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Re: A Repeater suggestion

Yo Mark,

Mark wrote:
> Yeah, but put in a wet/dry mix control, like every other pro effect
> processor every made.

This gets into the whole issue of, "What is a looper SUPPOSED to do?  Is
it SUPPOSED to operate like a pro effects processor?"

I recall Kim stating once that he felt things like pitch-shifting and
time-stretching didn't really belong in something like an EDP, because
those were features based upon applying a DSP approach to sound.  He
felt the whole EDP angle was about recording, editing,
cutting-and-pasting, and otherwise EDITING the audio on the fly, rather
than out-and-out PROCESSING it.  (Please feel free to correct me if I'm
mis-representing you, Kim.)

So the Repeater is interesting in that it does a bit of sound editing,
AND sound processing.  If someone's coming to it from a background of
real-time looping with units like a JamMan, EDP, Boomerang, etc., then
they could well find the wet/dry and feedback characteristics to be a 

On the other hand, if someone's approaching it from a multi-track
recording perspective, and looking at Repeater as being a portable,
hardware extension of a program like ACID, then things like wet/dry
mixes and feedback functions won't be an issue, because those features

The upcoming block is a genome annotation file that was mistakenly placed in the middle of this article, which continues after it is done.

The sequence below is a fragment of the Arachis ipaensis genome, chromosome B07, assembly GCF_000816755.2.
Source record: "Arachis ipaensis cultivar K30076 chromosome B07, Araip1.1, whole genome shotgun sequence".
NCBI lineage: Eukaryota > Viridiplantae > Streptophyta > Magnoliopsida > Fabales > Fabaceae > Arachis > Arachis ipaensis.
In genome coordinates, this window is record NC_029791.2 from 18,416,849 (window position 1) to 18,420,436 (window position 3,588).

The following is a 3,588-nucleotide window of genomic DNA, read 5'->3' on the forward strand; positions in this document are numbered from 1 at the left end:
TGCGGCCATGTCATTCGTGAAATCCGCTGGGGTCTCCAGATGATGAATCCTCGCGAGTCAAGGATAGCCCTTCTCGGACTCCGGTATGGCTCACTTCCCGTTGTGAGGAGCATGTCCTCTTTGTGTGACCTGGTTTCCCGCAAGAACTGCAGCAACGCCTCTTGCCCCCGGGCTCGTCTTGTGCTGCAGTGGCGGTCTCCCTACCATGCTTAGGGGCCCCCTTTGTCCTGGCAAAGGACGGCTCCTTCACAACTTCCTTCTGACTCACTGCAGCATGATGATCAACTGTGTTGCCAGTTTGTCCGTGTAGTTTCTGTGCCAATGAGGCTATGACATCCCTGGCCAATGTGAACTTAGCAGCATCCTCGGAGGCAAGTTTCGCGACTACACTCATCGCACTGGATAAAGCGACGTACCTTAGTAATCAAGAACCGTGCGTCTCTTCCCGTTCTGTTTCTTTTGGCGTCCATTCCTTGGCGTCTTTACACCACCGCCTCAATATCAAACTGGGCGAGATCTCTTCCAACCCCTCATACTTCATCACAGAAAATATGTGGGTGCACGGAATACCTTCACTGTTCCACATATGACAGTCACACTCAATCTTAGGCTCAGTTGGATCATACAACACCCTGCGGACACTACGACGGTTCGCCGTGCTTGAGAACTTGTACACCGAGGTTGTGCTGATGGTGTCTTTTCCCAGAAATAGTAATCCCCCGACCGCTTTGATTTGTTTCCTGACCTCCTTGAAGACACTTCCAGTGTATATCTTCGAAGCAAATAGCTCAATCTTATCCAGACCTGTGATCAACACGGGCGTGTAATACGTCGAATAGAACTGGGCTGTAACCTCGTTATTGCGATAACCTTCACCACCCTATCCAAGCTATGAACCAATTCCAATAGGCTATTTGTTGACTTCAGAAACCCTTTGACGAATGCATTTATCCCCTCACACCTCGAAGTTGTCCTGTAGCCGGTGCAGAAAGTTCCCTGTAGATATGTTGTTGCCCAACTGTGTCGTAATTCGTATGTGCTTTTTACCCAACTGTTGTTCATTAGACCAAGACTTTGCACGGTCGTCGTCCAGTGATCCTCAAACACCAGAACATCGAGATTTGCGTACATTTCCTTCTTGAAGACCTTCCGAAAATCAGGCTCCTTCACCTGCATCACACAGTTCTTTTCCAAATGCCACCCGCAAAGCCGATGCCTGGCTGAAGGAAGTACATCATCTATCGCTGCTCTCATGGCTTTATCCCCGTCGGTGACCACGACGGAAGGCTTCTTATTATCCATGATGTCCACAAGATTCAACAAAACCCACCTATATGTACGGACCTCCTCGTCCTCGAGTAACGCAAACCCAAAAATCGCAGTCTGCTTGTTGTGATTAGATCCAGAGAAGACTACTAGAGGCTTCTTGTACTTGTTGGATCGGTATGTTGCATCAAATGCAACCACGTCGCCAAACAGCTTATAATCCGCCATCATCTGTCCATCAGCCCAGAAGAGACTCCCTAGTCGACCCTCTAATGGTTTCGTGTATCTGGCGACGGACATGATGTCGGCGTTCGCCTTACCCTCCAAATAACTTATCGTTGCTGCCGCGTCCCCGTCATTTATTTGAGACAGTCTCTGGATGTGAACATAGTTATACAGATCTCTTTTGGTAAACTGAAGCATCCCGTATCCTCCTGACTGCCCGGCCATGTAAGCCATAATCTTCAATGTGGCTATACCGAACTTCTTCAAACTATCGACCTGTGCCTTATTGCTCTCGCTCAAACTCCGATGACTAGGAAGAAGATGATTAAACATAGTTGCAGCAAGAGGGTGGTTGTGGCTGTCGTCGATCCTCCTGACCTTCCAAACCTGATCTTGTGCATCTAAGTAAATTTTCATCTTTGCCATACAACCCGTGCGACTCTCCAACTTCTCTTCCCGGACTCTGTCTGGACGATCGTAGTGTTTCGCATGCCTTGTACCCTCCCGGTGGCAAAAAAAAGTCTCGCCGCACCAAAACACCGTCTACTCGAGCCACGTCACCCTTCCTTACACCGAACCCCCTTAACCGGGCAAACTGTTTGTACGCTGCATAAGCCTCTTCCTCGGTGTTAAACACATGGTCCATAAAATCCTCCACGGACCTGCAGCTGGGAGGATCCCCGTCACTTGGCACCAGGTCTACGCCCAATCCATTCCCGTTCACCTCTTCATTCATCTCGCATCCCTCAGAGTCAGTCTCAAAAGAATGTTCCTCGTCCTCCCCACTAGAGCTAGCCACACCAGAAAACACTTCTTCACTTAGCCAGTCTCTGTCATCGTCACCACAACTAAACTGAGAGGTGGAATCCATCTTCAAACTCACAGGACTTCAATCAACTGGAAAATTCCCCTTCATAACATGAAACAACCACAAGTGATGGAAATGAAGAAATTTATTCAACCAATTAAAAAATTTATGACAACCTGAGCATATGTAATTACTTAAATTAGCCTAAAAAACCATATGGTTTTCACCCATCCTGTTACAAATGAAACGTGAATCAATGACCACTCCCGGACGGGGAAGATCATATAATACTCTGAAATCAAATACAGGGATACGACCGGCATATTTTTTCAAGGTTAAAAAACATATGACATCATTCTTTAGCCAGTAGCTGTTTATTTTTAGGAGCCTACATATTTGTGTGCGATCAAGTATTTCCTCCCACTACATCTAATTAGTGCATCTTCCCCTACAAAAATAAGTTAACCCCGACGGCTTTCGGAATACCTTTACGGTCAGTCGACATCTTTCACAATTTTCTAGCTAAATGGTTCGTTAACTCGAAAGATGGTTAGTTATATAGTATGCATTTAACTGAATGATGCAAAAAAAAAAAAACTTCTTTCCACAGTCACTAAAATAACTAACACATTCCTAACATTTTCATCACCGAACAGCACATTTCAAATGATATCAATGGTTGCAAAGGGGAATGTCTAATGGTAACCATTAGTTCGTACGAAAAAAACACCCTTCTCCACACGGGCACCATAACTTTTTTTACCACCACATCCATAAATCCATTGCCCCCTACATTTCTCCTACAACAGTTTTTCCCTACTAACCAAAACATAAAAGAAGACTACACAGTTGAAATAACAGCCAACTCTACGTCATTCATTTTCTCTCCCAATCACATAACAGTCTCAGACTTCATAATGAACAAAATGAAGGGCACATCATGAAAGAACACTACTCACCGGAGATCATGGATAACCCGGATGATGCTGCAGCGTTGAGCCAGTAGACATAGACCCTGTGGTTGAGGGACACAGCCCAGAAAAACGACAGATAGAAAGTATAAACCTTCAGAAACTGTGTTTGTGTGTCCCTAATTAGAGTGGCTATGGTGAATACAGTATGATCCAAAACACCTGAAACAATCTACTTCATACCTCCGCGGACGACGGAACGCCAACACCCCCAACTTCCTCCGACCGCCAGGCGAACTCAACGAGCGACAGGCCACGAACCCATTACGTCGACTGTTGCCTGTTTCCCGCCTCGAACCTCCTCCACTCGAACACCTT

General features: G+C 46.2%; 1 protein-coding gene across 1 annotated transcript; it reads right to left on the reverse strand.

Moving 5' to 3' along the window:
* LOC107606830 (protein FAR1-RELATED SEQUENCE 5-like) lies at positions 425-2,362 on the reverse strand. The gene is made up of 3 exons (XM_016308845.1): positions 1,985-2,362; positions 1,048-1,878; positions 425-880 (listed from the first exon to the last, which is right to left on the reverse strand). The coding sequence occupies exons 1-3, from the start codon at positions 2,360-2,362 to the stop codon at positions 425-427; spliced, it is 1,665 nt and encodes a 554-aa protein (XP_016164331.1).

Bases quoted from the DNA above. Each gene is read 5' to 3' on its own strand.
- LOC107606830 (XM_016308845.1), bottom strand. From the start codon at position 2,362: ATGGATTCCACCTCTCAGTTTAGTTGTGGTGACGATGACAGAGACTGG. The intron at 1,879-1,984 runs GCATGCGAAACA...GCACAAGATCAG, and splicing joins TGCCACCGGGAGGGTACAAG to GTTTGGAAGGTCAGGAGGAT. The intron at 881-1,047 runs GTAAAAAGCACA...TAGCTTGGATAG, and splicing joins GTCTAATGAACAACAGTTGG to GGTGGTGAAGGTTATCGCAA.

don't have anything to do with multitrack recording.

And beyond that, if there WERE a wet/dry control on Repeater, how should
it be implemented?  Should there be a universal balance that affects all
four tracks uniformly?  Should each channel have its own discrete
balance?  Should there be both?  If so, how should they interact?   

I do think there's a certain dichotomy starting to emerge in terms of
feature sets, with the Repeater more geared towards multi-track-style
recording, panning, processing, and storage of stereo audio, and the EDP
more geared towards live, spontaneous interactive performance and
in-depth sample editing between the input and the looper.

OF COURSE this is an overgeneralization, and of course both units can
function in both live and studio environments.  But it does seem to me
that they're leaning towards somewhat seperate ends of the live/studio
spectrum in terms of the way they're laid out, and in terms of the
design philosophy behind each one.

I think this sort of issue is interesting, since it re-opens the whole
issue of what a looper should or should not have.  Some people will no
doubt find it a serious set-back.  Others won't ever miss it.  

The real question, though, is what sort of wet/dry balance will be on
the Againinator?!

--Andre LaFosse